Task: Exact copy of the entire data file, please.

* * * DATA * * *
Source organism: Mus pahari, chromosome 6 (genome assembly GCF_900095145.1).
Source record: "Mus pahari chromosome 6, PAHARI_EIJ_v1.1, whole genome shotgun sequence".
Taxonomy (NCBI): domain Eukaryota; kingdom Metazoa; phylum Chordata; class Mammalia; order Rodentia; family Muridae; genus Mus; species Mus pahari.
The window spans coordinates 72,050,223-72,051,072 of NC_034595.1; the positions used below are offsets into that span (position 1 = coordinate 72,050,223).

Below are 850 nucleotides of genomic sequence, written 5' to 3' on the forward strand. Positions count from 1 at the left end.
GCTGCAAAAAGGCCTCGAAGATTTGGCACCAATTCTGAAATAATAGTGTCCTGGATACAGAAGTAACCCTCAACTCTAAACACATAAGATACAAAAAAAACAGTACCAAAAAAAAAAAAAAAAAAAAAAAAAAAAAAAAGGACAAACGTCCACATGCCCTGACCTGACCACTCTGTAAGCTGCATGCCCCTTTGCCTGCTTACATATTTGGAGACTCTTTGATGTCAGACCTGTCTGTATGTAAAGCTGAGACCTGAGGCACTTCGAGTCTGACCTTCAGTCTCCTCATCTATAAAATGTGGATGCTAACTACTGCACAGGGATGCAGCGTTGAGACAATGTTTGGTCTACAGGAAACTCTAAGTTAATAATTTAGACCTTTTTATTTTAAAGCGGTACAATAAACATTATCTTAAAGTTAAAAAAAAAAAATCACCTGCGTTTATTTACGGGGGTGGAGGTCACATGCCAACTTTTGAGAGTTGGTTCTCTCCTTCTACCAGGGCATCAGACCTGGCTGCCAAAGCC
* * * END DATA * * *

Source organism: Mus pahari, chromosome 6 (genome assembly GCF_900095145.1).
Source record: "Mus pahari chromosome 6, PAHARI_EIJ_v1.1, whole genome shotgun sequence".
Taxonomy (NCBI): domain Eukaryota; kingdom Metazoa; phylum Chordata; class Mammalia; order Rodentia; family Muridae; genus Mus; species Mus pahari.
The window spans coordinates 72,050,223-72,051,072 of NC_034595.1; the positions used below are offsets into that span (position 1 = coordinate 72,050,223).

Below are 850 nucleotides of genomic sequence, written 5' to 3' on the forward strand. Positions count from 1 at the left end.
GCTGCAAAAAGGCCTCGAAGATTTGGCACCAATTCTGAAATAATAGTGTCCTGGATACAGAAGTAACCCTCAACTCTAAACACATAAGATACAAAAAAAACAGTACCAAAAAAAAAAAAAAAAAAAAAAAAAAAAAAAAGGACAAACGTCCACATGCCCTGACCTGACCACTCTGTAAGCTGCATGCCCCTTTGCCTGCTTACATATTTGGAGACTCTTTGATGTCAGACCTGTCTGTATGTAAAGCTGAGACCTGAGGCACTTCGAGTCTGACCTTCAGTCTCCTCATCTATAAAATGTGGATGCTAACTACTGCACAGGGATGCAGCGTTGAGACAATGTTTGGTCTACAGGAAACTCTAAGTTAATAATTTAGACCTTTTTATTTTAAAGCGGTACAATAAACATTATCTTAAAGTTAAAAAAAAAAAATCACCTGCGTTTATTTACGGGGGTGGAGGTCACATGCCAACTTTTGAGAGTTGGTTCTCTCCTTCTACCAGGGCATCAGACCTGGCTGCCAAAGCC